It wasn’t until about a year ago or so that I started to really challenge myself and demand more from myself. I have a lot of really inspiring friends in my life and they all do amazing things with their craft and all have these beautiful minds that engaged me and pushed me. I’m working harder for my career than I’ve ever worked before and the best part of it is, I’m okay with the chase. Being an actor isn’t always “when I’m on set.” Being an actor is sitting in my apartment memorizing pages of dialogue by rote, going to acting class, getting last minute self-tapes due the same day, and going to coffee with an actor friend and talking about life. I’m okay with being an actor of this nature for another month, year, or decade. And I honestly believe that’s the most important part of it all. Being okay with being patient.

Please tell us about Chris Labadie Photography.
Well, outside of acting in a couple independent films (which were all incredible blessings), yes, I do photography of all kinds. A lot of it I talked about earlier but I’ll say what started as a means of income has turned into a passion of mine. I very much love working with people, especially actors to tell new stories in one single moment that I capture through my lens. And it’s especially beautiful when both of our visions for the story come together and become a cohesive new story that neither of us even expected going into the shoot. Creative portraits are might favorite to shoot. I love just grabbing a coffee and chatting with the actor beforehand, in the middle of, and then after the shoot. But I’ve also grown quite accustomed to shooting a nice and clean headshot to help market yourself in whatever industry you’re in.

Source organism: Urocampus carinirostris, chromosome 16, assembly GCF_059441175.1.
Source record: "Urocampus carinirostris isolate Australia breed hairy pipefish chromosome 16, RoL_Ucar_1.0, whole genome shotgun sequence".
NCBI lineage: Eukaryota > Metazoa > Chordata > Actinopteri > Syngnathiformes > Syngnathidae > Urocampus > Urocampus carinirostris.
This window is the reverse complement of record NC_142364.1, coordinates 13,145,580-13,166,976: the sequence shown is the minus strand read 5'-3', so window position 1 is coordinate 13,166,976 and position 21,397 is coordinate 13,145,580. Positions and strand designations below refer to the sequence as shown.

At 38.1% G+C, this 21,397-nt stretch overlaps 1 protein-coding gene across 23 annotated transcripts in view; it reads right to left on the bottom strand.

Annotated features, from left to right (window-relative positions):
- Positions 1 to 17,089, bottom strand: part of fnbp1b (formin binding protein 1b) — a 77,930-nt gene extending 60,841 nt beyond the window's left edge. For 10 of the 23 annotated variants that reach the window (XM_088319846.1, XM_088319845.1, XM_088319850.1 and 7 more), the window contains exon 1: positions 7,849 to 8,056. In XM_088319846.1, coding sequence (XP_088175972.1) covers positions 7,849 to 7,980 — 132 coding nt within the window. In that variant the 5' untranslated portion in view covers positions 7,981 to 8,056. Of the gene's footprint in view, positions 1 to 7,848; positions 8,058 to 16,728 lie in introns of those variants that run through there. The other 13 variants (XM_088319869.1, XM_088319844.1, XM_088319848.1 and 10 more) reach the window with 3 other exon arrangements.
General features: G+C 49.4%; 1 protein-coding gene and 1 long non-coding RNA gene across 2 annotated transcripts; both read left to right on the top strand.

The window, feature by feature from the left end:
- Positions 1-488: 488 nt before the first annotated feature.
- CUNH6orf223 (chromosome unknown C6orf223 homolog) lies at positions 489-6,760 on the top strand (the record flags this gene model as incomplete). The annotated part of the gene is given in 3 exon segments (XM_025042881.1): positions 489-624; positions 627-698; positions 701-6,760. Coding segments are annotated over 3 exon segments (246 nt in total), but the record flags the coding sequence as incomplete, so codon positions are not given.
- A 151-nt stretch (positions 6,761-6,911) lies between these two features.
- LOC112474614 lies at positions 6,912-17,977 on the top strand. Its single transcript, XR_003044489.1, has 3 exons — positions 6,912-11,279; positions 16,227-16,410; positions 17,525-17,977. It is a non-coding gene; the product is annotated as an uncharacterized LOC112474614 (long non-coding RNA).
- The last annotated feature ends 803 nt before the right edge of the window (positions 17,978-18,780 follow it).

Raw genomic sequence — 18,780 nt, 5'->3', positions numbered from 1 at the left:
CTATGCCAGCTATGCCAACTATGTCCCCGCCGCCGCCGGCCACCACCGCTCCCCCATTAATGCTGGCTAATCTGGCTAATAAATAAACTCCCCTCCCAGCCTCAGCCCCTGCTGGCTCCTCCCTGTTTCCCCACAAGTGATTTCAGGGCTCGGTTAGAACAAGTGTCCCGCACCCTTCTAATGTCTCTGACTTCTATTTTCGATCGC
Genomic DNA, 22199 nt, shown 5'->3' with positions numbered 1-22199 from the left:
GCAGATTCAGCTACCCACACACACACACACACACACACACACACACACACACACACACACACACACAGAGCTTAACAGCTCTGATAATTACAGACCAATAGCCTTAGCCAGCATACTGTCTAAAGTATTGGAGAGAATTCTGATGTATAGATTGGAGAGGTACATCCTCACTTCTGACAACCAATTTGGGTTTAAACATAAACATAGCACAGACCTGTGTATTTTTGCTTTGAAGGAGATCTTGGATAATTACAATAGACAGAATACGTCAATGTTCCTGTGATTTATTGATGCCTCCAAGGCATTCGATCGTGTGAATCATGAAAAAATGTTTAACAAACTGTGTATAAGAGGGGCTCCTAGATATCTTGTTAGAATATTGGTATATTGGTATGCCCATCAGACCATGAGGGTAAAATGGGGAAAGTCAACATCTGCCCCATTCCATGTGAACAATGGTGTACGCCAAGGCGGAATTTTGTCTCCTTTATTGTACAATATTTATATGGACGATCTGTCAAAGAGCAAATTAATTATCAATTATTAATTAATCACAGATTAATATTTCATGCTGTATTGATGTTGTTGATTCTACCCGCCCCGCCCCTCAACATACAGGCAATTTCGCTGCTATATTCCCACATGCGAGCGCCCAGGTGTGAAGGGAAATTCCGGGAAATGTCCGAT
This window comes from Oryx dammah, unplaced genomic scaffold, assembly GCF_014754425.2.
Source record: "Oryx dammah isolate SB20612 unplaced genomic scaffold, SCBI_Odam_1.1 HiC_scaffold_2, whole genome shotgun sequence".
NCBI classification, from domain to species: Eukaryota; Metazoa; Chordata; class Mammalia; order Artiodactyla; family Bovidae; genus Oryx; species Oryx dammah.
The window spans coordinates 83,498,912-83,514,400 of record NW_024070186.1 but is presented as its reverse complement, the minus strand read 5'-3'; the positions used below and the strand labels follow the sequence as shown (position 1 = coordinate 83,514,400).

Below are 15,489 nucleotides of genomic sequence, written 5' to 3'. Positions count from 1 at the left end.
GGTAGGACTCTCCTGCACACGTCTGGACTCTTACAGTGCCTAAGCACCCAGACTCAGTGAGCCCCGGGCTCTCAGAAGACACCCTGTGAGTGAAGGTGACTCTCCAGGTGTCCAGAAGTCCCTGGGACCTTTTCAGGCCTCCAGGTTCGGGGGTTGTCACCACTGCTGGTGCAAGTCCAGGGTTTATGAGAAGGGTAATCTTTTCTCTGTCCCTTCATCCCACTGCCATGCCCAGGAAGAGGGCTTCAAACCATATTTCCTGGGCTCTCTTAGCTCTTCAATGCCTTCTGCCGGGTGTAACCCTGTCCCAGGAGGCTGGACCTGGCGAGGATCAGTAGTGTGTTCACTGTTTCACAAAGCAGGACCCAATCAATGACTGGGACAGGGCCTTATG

Do you look back particularly fondly on any memories from childhood?
This changes for me all the time but my baby brother recently sent me a video of me as a little punk kid. I must have been 11 or 12 in the video. I’m sitting at the dinner table with my Dad and I go to reach for a bag of those little mini chocolate donuts you can buy from the grocery store. And just before my tiny little hand can grasp the bag, my Dad swipes it from under me and chucks a donut or two into his mouth (funny enough his name is Chuck). And the look on my face is just betrayal. My jaw is dropped and I look to my Mom sitting on the couch across the way filming me and I just yell out, “Mommmmm, he took my donuts!” And I slam my hands to the table and start fake crying or real crying, I can’t really tell. And before I can get actual tears going, my Dad tosses the bag of donuts back into my safe little hands. And without skipping a beat, I reach into that bag and chow down on some mini chocolate donuts. Watching that video today, I see why I’m an actor. Fighting the good fight.

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Image Credit:
Sela Shiloni selashiloniphoto.com Instagram: @selashiloni